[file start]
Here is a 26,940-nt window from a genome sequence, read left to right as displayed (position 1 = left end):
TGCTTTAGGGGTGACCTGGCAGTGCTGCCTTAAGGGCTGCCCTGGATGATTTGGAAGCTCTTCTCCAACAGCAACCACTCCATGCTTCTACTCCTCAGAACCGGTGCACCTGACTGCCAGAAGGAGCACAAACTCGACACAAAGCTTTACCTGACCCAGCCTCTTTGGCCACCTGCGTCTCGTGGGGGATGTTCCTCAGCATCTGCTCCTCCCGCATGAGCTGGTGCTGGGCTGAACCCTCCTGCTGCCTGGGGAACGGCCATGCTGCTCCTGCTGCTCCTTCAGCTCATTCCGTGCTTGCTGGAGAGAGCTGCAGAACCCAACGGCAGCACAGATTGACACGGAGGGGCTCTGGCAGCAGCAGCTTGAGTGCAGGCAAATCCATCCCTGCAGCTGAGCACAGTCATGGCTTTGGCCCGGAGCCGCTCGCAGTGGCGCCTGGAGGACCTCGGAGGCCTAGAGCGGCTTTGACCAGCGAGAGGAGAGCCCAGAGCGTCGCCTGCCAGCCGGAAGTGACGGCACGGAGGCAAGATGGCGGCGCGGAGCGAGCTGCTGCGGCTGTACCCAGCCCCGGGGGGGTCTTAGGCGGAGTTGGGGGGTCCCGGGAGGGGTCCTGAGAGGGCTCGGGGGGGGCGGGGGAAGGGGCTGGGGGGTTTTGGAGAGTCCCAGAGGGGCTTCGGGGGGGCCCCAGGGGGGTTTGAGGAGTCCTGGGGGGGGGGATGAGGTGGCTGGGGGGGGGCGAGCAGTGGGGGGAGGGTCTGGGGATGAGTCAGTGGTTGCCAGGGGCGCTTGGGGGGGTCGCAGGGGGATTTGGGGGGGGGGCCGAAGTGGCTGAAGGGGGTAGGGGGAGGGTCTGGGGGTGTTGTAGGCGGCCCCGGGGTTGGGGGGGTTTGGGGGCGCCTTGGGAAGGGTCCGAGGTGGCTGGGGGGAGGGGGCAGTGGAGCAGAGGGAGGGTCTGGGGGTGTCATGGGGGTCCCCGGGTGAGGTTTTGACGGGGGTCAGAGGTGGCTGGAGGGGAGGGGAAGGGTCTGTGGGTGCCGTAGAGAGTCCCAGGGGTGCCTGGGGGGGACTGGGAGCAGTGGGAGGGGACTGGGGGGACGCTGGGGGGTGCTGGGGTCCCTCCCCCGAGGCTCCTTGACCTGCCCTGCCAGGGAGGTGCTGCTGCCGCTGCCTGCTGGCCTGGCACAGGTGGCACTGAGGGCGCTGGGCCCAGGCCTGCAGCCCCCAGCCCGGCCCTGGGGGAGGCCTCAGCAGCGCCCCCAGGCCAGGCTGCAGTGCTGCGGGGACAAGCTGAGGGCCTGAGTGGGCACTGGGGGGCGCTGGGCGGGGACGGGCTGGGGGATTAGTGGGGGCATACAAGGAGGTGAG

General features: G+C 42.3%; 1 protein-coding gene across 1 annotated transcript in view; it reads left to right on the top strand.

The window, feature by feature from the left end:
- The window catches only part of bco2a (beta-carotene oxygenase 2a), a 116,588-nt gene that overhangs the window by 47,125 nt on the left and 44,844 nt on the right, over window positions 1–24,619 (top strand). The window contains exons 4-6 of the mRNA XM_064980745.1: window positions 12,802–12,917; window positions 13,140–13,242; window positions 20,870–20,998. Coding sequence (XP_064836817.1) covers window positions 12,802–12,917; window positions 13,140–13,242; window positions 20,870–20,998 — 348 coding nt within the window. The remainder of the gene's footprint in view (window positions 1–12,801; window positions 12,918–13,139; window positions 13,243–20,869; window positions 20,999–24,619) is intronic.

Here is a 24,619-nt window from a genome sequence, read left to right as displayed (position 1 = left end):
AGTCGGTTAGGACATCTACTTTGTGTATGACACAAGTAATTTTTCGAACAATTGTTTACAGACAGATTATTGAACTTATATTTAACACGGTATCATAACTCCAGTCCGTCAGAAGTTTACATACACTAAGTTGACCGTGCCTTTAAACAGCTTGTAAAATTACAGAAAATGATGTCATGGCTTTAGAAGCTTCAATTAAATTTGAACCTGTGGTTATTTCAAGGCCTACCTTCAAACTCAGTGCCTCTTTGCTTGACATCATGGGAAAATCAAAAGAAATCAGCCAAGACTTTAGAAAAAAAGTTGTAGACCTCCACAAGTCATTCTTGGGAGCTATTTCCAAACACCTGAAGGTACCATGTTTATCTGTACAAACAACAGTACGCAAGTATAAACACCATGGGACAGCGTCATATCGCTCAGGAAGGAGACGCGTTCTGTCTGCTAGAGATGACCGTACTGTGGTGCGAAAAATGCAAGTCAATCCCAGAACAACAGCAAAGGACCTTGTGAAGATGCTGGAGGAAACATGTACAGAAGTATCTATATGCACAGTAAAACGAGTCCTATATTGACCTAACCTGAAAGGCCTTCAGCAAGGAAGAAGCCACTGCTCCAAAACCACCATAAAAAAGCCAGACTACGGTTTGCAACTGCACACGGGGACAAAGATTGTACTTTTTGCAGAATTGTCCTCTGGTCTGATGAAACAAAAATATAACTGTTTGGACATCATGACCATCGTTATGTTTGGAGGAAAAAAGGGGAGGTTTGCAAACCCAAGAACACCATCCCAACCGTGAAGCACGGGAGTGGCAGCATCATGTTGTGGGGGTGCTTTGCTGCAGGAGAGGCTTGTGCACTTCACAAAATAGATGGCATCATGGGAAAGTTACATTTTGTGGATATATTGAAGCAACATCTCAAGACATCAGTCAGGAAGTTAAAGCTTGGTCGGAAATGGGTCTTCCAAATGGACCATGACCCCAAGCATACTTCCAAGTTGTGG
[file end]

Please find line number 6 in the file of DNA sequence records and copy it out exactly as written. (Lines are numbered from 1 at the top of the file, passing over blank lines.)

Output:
Here is a 24,619-nt window from a genome sequence, read left to right as displayed (position 1 = left end):